Gene expression reversal toward pre-adult levels in the aging human brain and age-related loss of cellular identity

Donertas H. M., İzgi H., Kamacioglu A., He Z., Khaitovich P., Somel M.

SCIENTIFIC REPORTS, vol.7, 2017 (SCI-Expanded) identifier identifier identifier

  • Publication Type: Article / Article
  • Volume: 7
  • Publication Date: 2017
  • Doi Number: 10.1038/s41598-017-05927-4
  • Journal Indexes: Science Citation Index Expanded (SCI-EXPANDED), Scopus
  • Middle East Technical University Affiliated: Yes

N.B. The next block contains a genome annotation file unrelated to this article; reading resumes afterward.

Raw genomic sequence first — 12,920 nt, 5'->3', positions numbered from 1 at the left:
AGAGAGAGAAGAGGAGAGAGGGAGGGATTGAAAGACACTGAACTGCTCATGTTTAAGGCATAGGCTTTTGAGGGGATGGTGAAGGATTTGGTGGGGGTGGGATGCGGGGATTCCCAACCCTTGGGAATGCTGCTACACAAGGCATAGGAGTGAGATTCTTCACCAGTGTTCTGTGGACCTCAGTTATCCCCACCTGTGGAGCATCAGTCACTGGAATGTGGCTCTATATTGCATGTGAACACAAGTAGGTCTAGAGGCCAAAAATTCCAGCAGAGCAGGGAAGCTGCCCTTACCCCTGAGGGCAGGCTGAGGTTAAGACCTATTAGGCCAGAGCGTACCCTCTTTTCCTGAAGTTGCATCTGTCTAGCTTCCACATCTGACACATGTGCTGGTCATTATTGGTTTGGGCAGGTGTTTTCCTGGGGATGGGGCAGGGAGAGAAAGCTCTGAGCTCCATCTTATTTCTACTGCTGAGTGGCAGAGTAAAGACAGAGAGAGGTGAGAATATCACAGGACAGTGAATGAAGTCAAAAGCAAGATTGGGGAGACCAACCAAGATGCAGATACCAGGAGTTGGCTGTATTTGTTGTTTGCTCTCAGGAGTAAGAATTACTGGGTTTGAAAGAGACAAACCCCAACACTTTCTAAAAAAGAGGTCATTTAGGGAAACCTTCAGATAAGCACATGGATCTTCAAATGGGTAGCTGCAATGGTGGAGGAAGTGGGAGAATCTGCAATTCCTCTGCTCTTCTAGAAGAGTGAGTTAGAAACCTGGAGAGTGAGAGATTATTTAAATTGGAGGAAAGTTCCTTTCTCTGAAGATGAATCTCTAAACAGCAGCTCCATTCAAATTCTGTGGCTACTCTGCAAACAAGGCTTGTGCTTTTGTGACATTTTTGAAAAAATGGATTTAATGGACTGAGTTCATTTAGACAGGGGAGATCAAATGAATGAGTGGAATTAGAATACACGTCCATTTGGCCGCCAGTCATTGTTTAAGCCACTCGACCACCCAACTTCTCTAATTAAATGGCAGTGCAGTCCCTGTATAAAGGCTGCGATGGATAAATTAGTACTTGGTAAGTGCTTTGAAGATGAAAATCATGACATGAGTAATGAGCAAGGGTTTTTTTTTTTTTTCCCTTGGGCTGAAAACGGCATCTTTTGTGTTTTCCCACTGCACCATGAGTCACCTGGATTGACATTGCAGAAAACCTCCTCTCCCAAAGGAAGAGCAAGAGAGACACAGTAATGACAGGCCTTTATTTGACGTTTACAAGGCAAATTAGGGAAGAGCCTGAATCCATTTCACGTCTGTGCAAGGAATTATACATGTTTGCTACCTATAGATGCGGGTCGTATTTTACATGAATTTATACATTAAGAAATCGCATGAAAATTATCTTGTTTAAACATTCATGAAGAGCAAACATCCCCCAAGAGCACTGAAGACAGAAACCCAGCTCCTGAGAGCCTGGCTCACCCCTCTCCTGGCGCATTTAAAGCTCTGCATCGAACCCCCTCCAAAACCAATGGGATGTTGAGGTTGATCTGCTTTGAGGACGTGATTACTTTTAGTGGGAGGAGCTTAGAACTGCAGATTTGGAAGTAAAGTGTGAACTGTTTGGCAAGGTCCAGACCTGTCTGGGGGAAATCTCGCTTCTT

It was previously reported that mRNA expression levels in the prefrontal cortex at old age start to resemble pre-adult levels. Such expression reversals could imply loss of cellular identity in the aging brain, and provide a link between aging-related molecular changes and functional decline. Here we analyzed 19 brain transcriptome age-series datasets, comprising 17 diverse brain regions, to investigate the ubiquity and functional properties of expression reversal in the human brain. Across all 19 datasets, 25 genes were consistently up-regulated during postnatal development and down-regulated in aging, displaying an "up-down" pattern that was significant as determined by random permutations. In addition, 113 biological processes, including neuronal and synaptic functions, were consistently associated with genes showing an up-down tendency among all datasets. Genes up-regulated during in vitro neuronal differentiation also displayed a tendency for up-down reversal, although at levels comparable to other genes. We argue that reversals may not represent aging-related neuronal loss. Instead, expression reversals may be associated with aging-related accumulation of stochastic effects that lead to loss of functional and structural identity in neurons.